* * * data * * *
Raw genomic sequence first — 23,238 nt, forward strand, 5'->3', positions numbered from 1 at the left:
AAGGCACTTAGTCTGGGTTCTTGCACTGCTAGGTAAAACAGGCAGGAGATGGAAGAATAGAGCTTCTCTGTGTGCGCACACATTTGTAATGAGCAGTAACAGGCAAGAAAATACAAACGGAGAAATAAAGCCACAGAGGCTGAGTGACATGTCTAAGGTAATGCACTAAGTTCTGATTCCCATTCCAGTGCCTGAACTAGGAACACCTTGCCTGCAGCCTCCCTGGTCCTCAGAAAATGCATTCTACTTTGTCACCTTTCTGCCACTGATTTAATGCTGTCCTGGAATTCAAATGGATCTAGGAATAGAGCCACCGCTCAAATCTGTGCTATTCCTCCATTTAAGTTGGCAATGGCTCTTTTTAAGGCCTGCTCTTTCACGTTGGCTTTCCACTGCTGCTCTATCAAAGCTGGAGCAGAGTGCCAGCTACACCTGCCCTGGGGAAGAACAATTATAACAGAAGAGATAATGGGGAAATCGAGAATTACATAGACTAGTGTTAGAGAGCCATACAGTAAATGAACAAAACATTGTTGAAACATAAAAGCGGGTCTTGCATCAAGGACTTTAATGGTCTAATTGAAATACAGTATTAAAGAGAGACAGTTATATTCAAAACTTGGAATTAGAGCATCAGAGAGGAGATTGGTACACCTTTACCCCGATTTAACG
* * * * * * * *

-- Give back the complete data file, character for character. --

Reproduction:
Raw genomic sequence first — 23,238 nt, forward strand, 5'->3', positions numbered from 1 at the left:
AAGGCACTTAGTCTGGGTTCTTGCACTGCTAGGTAAAACAGGCAGGAGATGGAAGAATAGAGCTTCTCTGTGTGCGCACACATTTGTAATGAGCAGTAACAGGCAAGAAAATACAAACGGAGAAATAAAGCCACAGAGGCTGAGTGACATGTCTAAGGTAATGCACTAAGTTCTGATTCCCATTCCAGTGCCTGAACTAGGAACACCTTGCCTGCAGCCTCCCTGGTCCTCAGAAAATGCATTCTACTTTGTCACCTTTCTGCCACTGATTTAATGCTGTCCTGGAATTCAAATGGATCTAGGAATAGAGCCACCGCTCAAATCTGTGCTATTCCTCCATTTAAGTTGGCAATGGCTCTTTTTAAGGCCTGCTCTTTCACGTTGGCTTTCCACTGCTGCTCTATCAAAGCTGGAGCAGAGTGCCAGCTACACCTGCCCTGGGGAAGAACAATTATAACAGAAGAGATAATGGGGAAATCGAGAATTACATAGACTAGTGTTAGAGAGCCATACAGTAAATGAACAAAACATTGTTGAAACATAAAAGCGGGTCTTGCATCAAGGACTTTAATGGTCTAATTGAAATACAGTATTAAAGAGAGACAGTTATATTCAAAACTTGGAATTAGAGCATCAGAGAGGAGATTGGTACACCTTTACCCCGATTTAACG